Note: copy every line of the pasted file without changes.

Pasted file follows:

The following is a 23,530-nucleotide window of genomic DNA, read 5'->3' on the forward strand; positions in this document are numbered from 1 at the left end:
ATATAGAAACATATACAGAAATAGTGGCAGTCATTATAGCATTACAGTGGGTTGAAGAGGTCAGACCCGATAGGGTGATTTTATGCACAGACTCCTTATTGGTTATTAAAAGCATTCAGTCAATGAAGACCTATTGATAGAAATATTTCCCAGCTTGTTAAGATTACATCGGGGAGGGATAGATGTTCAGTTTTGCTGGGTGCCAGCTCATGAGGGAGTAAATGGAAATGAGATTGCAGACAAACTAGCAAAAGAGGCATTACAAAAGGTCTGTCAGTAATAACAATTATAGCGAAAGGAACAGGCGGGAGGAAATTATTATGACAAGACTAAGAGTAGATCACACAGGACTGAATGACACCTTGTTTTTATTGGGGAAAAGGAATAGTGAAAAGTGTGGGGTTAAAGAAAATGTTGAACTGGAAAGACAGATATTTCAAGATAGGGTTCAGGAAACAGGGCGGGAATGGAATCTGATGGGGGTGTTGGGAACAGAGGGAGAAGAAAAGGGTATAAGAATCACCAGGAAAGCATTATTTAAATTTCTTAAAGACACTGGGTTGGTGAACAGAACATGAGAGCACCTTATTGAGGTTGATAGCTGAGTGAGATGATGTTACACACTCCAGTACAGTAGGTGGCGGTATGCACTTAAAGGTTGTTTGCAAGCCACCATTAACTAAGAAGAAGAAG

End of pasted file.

The following is a 23,530-nucleotide window of genomic DNA, read 5'->3' on the forward strand; positions in this document are numbered from 1 at the left end:
ATATAGAAACATATACAGAAATAGTGGCAGTCATTATAGCATTACAGTGGGTTGAAGAGGTCAGACCCGATAGGGTGATTTTATGCACAGACTCCTTATTGGTTATTAAAAGCATTCAGTCAATGAAGACCTATTGATAGAAATATTTCCCAGCTTGTTAAGATTACATCGGGGAGGGATAGATGTTCAGTTTTGCTGGGTGCCAGCTCATGAGGGAGTAAATGGAAATGAGATTGCAGACAAACTAGCAAAAGAGGCATTACAAAAGGTCTGTCAGTAATAACAATTATAGCGAAAGGAACAGGCGGGAGGAAATTATTATGACAAGACTAAGAGTAGATCACACAGGACTGAATGACACCTTGTTTTTATTGGGGAAAAGGAATAGTGAAAAGTGTGGGGTTAAAGAAAATGTTGAACTGGAAAGACAGATATTTCAAGATAGGGTTCAGGAAACAGGGCGGGAATGGAATCTGATGGGGGTGTTGGGAACAGAGGGAGAAGAAAAGGGTATAAGAATCACCAGGAAAGCATTATTTAAATTTCTTAAAGACACTGGGTTGGTGAACAGAACATGAGAGCACCTTATTGAGGTTGATAGCTGAGTGAGATGATGTTACACACTCCAGTACAGTAGGTGGCGGTATGCACTTAAAGGTTGTTTGCAAGCCACCATTAACTAAGAAGAAGAAG